Looking at collaboration on projects

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So what do people actually do on projects, and in particular do they collaborate with each other? If they do collaborate how has this come about? And if collaboration is lacking, how then do we as project managers and leaders, encourage more collaboration?

What is collaboration?
Collaboration means different things to different people. It may mean working with external partners or agencies, or it may mean colluding with the enemy! What it should mean is a multi-functional team working on a project collaborating together and with the wider organisation in order to produce benefit to all involved.

Groups and teams for the manager and leader
The project manager has a difficult task – building a temporary team for the duration of the project from a disparate group of individuals with a mix of skills, ambitions, motivations, and team working abilities. So what do these people actually do? (This topic will be explored further at the NW APM branch conference on October 10th), and how should we change our management and leadership behaviours through the project life as the group hopefully develops into a fully collaborating team?

Collaborative planning with the project team
As a project manager I believe that we can encourage collaboration by planning with the team (not for the team) in terms of work assignments, estimates, and progress reports. A subtle change in our approach to these tasks can make the team feel more ‘included’ in the project planning process.

But all the team working in the universe will not resolve a “clash of opinions” or a “conflict of priorities” when dealing with team members. Learning how to assert our views with the project team members increases the chances of getting the desired outcome for the project, but assertiveness is a difficult skill, and done wrongly, can have disastrous effects on team morale.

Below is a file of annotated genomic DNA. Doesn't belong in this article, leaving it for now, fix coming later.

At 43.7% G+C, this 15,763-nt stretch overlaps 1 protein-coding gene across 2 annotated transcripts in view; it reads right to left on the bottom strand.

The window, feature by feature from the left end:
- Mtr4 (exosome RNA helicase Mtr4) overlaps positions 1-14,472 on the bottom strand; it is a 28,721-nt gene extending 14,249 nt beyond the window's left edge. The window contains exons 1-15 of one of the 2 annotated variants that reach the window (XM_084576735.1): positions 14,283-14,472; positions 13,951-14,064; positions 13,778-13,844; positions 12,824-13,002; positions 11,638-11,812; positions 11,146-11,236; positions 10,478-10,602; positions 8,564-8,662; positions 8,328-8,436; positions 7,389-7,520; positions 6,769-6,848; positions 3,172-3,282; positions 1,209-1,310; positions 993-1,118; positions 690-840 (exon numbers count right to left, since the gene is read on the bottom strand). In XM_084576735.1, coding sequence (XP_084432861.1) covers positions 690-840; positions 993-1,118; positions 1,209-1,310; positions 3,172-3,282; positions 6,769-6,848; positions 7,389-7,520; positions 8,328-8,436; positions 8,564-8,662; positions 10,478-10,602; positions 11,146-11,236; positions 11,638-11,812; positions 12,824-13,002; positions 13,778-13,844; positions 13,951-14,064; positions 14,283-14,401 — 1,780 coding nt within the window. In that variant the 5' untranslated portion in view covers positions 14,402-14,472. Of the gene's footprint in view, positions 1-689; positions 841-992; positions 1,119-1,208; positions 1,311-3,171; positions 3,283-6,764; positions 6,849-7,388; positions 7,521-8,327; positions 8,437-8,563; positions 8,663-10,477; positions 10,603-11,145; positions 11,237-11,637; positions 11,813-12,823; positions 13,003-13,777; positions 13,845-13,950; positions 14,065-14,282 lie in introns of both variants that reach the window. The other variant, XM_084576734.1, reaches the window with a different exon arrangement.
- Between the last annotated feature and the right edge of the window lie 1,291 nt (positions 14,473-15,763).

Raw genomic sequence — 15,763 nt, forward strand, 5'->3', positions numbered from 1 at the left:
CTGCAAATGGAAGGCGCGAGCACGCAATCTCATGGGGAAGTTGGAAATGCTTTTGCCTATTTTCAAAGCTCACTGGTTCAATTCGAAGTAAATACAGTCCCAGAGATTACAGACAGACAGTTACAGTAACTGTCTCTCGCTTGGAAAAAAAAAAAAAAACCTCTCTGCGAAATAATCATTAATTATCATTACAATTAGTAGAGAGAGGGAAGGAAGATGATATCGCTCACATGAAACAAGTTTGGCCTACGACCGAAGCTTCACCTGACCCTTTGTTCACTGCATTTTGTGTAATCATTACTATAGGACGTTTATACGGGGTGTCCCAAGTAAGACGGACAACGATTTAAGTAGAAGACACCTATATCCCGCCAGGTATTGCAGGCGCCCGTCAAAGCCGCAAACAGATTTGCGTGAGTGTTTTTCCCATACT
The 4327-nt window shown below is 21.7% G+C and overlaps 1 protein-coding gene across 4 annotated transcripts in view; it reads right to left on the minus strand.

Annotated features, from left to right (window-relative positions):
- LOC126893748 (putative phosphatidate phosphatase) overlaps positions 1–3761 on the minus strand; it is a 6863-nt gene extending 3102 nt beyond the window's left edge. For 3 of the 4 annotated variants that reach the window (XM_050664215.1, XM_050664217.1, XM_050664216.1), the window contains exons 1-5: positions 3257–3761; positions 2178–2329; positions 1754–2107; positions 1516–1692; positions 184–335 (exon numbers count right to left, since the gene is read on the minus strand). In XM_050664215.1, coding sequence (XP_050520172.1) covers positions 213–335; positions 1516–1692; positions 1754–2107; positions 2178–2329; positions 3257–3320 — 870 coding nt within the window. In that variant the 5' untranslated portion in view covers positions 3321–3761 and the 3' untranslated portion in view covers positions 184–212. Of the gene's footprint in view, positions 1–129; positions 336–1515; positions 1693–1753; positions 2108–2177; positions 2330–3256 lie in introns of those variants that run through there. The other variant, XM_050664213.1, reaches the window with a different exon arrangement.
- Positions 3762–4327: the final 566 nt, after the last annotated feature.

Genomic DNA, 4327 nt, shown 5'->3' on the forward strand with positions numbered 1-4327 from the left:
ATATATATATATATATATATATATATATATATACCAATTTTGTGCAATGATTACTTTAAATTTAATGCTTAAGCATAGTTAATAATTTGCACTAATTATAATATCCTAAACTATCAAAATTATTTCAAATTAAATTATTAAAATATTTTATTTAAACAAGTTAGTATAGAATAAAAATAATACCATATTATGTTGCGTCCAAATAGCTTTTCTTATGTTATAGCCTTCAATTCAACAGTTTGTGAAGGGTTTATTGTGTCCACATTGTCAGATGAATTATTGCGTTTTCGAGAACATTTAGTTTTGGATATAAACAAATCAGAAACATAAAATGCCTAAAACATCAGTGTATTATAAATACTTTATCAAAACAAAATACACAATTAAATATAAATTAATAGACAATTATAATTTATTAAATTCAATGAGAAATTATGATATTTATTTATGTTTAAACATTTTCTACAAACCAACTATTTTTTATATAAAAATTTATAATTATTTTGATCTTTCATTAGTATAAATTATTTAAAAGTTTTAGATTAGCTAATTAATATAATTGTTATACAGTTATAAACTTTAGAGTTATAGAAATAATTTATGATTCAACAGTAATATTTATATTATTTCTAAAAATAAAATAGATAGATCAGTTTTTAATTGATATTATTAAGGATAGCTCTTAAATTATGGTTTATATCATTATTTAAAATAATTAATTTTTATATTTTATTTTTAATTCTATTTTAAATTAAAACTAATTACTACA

When assertiveness techniques have failed, it may be necessary to negotiate with team members, and their direct managers in order to resolve potential conflict into a win-win situation. It is vital to negotiate with the person capable of making the decisions!

What do we do to people on projects?
The sum total of all of this ‘team building’, ‘leadership’, ‘assertiveness’ and ‘negotiation’ is to change the way the people on projects behave. Are the team members really free to “get on with their jobs” “without interruption or disturbance”, or are we actually affecting their behaviours and reducing their performance?

In summary: people deliver projects, and will deliver better projects, faster, if they are collaborating as a performing team. I believe that our behaviours as project managers has a profound effect on team morale, and consequent project success.

  • Changing leadership styles to suit the team development stage
  • The use of collaborative planning with the team to derive the project plans
  • Assertiveness correctly used so that team members are not even aware of it